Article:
Chiefs Waiving Cornell Powell Speaks to Performance of Other Wide Receivers

In a difficult numbers game, the Chiefs ended up having more options than they likely planned for.
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Boy, has the Cornell Powell rollercoaster been a wild one. 

Merely a few months ago, there was legitimate buzz that the Clemson University product would assume a starting role within a year or so. The Kansas City Chiefs — and their fans — seemed legitimately excited for Powell to not only make the team, but make a difference on the field.

Then, here at the beginning of September, that optimistic outlook has come crashing down to earth.

In correspondence with the NFL's 53-man roster cut deadline, the Chiefs issued their final list of transactions on Tuesday afternoon. Powell, a fifth-round pick, was among those listed as "waived." Sam Hays of Arrowhead Report joined me on today's Roughing the Kicker podcast to talk about why although Powell was cut, a lot of this situation may not have even reflected directly upon him in a negative light. 

First and foremost, the initial expectations for Powell may have been out of hand. Maybe it was the fifth-year senior breakout season at Clemson. Perhaps it was the No. 14 jersey and movements that reminded fans of former Chief Sammy Watkins. Either way, Powell was put on a pedestal by many as soon as he got to Kansas City. For a fifth-round pick, that's a lot of hype to live up to.

A lot of this revolves around what other Chiefs wide receivers did do, not what Powell didn't do. Throughout training camp and the preseason, names like Marcus Kemp and Daurice Fountain routinely heard their names called. When on the field, they performed like veterans. Fountain made the roster as the team's fifth wideout and although it remains to be seen if the release of Kemp is truly a procedural move that will see him return to the Chiefs soon, it makes sense for him to be the sixth.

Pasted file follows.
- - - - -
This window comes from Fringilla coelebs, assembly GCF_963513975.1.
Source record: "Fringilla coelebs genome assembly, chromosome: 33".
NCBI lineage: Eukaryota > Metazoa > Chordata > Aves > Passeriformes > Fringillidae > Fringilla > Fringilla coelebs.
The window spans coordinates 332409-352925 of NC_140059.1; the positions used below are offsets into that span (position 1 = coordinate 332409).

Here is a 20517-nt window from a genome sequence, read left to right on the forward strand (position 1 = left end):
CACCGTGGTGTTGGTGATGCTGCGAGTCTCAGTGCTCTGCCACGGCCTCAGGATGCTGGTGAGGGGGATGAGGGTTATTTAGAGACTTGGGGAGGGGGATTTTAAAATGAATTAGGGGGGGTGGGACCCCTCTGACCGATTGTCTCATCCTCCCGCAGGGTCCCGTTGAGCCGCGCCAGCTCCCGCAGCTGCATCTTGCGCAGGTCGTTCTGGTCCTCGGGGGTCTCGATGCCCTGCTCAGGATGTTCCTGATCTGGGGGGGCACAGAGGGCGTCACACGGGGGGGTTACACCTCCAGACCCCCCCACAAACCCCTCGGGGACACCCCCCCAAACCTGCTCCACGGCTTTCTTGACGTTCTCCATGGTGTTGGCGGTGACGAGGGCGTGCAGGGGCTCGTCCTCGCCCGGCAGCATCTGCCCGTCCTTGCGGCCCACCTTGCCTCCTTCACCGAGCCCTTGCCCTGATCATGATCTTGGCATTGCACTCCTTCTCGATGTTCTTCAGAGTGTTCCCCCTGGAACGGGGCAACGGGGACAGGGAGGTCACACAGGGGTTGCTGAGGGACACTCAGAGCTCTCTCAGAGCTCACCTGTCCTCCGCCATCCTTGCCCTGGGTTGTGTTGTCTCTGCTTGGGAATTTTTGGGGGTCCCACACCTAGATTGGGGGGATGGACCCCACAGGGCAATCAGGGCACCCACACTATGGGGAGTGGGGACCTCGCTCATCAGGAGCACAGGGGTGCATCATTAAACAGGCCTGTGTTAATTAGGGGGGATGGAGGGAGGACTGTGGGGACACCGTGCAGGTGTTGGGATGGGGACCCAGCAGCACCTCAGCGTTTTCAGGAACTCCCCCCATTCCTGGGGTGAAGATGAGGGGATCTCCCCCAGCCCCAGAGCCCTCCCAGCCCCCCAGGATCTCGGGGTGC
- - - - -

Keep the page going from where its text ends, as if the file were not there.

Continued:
Powell, a rookie, had his work cut out for him. He didn't receive a huge amount of snaps in the preseason. He flashed some good traits but overall, he struggled to gain consistent separation. That may be the most relevant ask of a Chiefs wide receiver, and the others made the most of their limited opportunities. Did Powell disappoint? Sure, but his peers also exceeded expectations.

While the world waits to see if Powell can clear waivers and find his way back to the Chiefs on a practice squad basis, this serves as a cautionary tale. The Andy Reid offense is remarkably difficult to break through and fully understand as a rookie. Most fifth-round picks need to develop, and some teams see their veterans as better immediate options. Playing time does matter, even in the preseason. All of those things can be true, and all may have led to Powell not making the 53-man roster.

I'm convinced that Powell still has a future in the NFL. He received a fourth-round grade from me heading into the draft. He's a work-in-progress, sure, but some team will take a chance on him. If it's the Chiefs, maybe their plan all along was to redshirt him as a rookie until the depth chart clears up in 2022. No matter how you slice it, though, they went with players who stepped up in 2021. 

Read More: Chiefs Roster Tracker: KC Cuts Down to 53-Man Roster

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